For many chefs, it’s no longer enough to know where their ingredients come from: They want to grow, butcher and preserve the foods they work with, too. In recent years, sommeliers and beverage directors have also been getting into the DIY trend by making wine, either for their own restaurant lists or for retail stores. As might be expected, the wines from these pairing masters are exceptionally food-friendly, with relatively low levels of alcohol (sometimes below 13 percent), lots of refreshing acidity and beautifully balanced fruit flavors. And because so many sommeliers also love to cook at home, they are creating recipes that show off just how well their wines go with food.
For winemaking inspiration, many of these pairing pros look to France. Rajat Parr, wine director for restaurants in the San Francisco–based Mina Group, makes a meaty, peppery Syrah near Santa Barbara that’s more reminiscent of the restrained wines of the northern Rhône than the over-the-top, fruit-forward bottles that California produces in abundance. His Parr Selection Purisima Mountain Syrah is a fabulous match for his Syrah-braised lamb shoulder, which is topped with olives and dried cherries that have been soaked in yet more Syrah: The deeply savory flavors of the wine and the food are delectable together.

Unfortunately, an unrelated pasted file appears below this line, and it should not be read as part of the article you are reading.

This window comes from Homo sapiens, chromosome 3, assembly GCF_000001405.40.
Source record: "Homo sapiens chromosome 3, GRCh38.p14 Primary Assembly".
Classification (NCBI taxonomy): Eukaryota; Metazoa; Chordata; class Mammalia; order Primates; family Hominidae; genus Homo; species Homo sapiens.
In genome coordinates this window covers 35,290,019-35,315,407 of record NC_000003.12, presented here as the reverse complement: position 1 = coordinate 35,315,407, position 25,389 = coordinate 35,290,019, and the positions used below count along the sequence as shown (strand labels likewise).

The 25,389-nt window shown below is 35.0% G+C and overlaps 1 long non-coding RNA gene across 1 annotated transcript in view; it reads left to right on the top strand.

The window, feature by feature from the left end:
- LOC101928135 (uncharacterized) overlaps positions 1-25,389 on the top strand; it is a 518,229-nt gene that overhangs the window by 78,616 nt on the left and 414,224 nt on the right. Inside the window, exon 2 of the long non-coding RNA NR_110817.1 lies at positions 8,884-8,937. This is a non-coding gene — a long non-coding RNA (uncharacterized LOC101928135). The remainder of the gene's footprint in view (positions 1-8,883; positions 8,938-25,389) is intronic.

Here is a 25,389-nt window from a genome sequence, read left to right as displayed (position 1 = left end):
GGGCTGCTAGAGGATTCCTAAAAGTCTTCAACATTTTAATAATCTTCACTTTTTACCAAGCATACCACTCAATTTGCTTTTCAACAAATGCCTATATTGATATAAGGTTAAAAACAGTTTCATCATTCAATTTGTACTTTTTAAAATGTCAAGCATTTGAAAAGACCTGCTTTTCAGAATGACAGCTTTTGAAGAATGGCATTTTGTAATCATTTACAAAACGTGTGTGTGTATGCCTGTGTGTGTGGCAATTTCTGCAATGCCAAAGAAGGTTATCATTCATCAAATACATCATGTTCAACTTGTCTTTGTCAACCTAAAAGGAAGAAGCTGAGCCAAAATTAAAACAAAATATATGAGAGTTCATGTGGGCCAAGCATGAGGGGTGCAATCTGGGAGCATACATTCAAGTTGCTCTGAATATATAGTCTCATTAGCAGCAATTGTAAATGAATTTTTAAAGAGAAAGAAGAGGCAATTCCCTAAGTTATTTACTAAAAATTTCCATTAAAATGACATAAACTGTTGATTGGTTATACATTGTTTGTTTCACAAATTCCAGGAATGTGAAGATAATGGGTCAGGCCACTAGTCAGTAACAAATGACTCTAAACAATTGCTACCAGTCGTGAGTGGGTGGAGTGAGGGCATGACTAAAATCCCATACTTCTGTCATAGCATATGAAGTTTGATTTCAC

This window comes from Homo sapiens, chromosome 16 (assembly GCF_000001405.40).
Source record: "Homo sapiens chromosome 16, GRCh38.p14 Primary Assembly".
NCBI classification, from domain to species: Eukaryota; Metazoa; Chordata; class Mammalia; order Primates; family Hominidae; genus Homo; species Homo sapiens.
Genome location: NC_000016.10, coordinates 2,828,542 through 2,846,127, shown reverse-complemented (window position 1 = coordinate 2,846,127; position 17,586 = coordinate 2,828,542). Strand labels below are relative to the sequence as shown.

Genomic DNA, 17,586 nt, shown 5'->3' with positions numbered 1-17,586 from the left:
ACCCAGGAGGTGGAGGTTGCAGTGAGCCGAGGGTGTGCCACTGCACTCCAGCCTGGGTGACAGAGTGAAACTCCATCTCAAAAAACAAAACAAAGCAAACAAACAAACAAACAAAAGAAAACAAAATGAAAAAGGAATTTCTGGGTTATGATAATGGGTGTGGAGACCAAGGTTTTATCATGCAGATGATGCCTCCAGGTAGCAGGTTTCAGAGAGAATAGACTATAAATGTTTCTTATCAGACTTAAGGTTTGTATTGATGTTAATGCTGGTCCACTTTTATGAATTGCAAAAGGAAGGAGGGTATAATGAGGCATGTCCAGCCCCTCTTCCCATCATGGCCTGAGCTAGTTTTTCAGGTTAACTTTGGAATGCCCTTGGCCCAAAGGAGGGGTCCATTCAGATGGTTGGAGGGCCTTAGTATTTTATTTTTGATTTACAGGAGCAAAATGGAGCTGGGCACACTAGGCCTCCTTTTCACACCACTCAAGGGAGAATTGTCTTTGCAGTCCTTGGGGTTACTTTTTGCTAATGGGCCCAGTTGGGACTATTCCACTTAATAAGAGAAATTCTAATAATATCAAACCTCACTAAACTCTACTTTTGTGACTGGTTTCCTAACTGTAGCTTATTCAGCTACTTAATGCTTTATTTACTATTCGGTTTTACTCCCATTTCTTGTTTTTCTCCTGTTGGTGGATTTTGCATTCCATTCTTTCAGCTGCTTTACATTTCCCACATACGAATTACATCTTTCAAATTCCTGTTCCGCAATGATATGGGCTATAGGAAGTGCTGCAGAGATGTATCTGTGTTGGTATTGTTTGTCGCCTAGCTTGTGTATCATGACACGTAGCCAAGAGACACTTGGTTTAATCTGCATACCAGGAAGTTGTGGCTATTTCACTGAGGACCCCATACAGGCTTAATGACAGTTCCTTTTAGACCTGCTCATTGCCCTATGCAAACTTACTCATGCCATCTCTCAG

Kevin O’Connor, the former wine director at Beverly Hills’ Spago restaurant, models his single-vineyard LIOCO Chardonnays and Pinot Noirs on the earthy, understated wines of Burgundy. His Sonoma County Chardonnay, made with grapes from several local vineyards, has a bit of California richness—delicious with his herb-rubbed chicken with sautéed morel mushrooms. Salad is always a tough match for wine, but O’Connor’s Chardonnay blend also has a bracing acidity that tastes great with the watercress he serves alongside the bird, tossed with a roasted garlic vinaigrette made with the chicken juices.